Remote teaching: It felt like a jump into cold water
Here, Dr Nadia Terrazzini, Senior Lecturer in Clinical Immunology, tells of the trials of switching to remote teaching.
“I feel like I have started a new job. Only last week I was busy working in the lab with my final year students who had to complete the final experiments for their lab projects.
And on Monday morning there I was setting up the laptop that I was lucky to get from the school, in our designed, personal area in a house I share with hubby and three kids (all connected to internet for work and home schooling) and joining a meeting on Microsoft Teams (MT).
It felt like a jump in cold water. I even forgot to switch on my camera at first (sorry team) as I was still hot and flustered after just completing an online PE session with my daughter (PE with Joe Wicks!).
My normal work timetable included two lectures (i.e. four hours teaching) for my Y3 modules and one more for the Y2. So, despite having already provided online lecture material, I thought I would be good also adding recording of the lecture using Mediastream. The difficult part was not recording (I have done it in the past) but finding a quiet time in my busy house. I opted for recording rather than live lectures so that I could still pause/edit when kids were calling me or they come crashing into the room where I work. I now find that the best time for recording is – nighttime!
Until Monday, I had never used MT but it seemed easy enough to join teams and create new ones. I have now 12 teams on my screen (two of which with four more sub teams!), including module/course teams and a ‘kiddies at home’ team, sharing the joys of working while looking after kids!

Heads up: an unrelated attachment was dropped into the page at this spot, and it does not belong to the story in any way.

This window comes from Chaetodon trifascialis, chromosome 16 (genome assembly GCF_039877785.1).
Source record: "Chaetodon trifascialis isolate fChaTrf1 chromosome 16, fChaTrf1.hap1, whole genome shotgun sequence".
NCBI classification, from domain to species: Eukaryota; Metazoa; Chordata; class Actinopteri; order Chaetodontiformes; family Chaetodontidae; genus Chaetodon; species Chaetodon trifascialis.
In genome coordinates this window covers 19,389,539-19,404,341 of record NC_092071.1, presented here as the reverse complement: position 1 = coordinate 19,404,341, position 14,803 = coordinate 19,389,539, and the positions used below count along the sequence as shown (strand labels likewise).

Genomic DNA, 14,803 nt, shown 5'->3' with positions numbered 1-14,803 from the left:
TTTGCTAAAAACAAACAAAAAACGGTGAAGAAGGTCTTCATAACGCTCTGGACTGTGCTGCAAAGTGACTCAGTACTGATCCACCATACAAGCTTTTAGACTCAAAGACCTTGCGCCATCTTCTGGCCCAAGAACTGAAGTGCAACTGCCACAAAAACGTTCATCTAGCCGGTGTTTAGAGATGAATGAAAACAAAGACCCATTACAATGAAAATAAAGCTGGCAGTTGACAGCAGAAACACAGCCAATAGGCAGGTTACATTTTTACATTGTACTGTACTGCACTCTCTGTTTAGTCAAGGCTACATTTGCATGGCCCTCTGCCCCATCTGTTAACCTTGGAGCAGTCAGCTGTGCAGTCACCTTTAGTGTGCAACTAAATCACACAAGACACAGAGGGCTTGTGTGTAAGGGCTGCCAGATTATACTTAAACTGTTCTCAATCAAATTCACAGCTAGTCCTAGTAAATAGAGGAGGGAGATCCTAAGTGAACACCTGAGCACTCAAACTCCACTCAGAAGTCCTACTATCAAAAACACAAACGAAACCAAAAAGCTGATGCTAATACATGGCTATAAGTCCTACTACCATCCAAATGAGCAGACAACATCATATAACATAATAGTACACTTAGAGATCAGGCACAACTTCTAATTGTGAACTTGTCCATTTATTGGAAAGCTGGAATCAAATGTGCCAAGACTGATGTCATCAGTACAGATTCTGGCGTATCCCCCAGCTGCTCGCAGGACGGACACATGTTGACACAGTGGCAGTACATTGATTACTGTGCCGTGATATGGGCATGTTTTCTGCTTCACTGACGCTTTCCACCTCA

I am encouraging my students to access the Teams and send module-related questions and I am adding messages, links to university communications (such as access to students grants) and to online resources. But, unfortunately, so far their response has been weak.
I am looking to attend more workshops on remote teaching to get more ideas on what I can do to encourage participation. I may also have to be a bit more patient and wait for students to adapt to the new learning environment.
MT is also allowing me to meet colleagues on video calls, a lot nicer than sending emails. We must not forget the negative impact that losing human interaction may have on us all, we are just at week 1 of lockdown and many colleagues live at home alone. I have had a few MT video calls with colleagues to organise future work and I always feel more cheery after.
So, with classes to prepare and record, online meetings, a paper review (I have received an interesting study coming from Wuhan to review for an Immunology Journal) and extra admin’, on top of managing life indoors with the rest of the family…I am keeping very busy.”
Dr Nadia Terrazzini is Senior Lecturer in the School of Pharmacy and Biomolecular Sciences and from the Centre for Stress and Age-related Disease, and the Centre for Regenerative Medicine and Devices.